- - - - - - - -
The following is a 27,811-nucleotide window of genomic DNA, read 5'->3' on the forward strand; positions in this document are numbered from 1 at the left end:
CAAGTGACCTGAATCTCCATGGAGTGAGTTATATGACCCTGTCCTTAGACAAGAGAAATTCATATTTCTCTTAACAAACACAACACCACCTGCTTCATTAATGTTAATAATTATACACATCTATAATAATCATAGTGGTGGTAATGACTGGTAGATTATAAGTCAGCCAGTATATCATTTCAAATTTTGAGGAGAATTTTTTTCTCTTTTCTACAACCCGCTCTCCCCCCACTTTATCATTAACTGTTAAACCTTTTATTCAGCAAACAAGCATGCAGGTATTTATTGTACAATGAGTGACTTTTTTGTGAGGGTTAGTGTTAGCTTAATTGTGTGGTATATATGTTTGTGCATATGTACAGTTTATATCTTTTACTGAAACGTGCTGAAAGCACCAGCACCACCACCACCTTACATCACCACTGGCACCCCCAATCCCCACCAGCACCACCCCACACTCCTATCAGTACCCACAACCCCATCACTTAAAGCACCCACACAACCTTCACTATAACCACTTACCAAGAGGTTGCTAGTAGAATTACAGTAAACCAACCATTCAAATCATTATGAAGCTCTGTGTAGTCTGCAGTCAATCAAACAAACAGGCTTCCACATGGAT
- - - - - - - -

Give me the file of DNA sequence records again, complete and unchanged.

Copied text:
The following is a 27,811-nucleotide window of genomic DNA, read 5'->3' on the forward strand; positions in this document are numbered from 1 at the left end:
CAAGTGACCTGAATCTCCATGGAGTGAGTTATATGACCCTGTCCTTAGACAAGAGAAATTCATATTTCTCTTAACAAACACAACACCACCTGCTTCATTAATGTTAATAATTATACACATCTATAATAATCATAGTGGTGGTAATGACTGGTAGATTATAAGTCAGCCAGTATATCATTTCAAATTTTGAGGAGAATTTTTTTCTCTTTTCTACAACCCGCTCTCCCCCCACTTTATCATTAACTGTTAAACCTTTTATTCAGCAAACAAGCATGCAGGTATTTATTGTACAATGAGTGACTTTTTTGTGAGGGTTAGTGTTAGCTTAATTGTGTGGTATATATGTTTGTGCATATGTACAGTTTATATCTTTTACTGAAACGTGCTGAAAGCACCAGCACCACCACCACCTTACATCACCACTGGCACCCCCAATCCCCACCAGCACCACCCCACACTCCTATCAGTACCCACAACCCCATCACTTAAAGCACCCACACAACCTTCACTATAACCACTTACCAAGAGGTTGCTAGTAGAATTACAGTAAACCAACCATTCAAATCATTATGAAGCTCTGTGTAGTCTGCAGTCAATCAAACAAACAGGCTTCCACATGGAT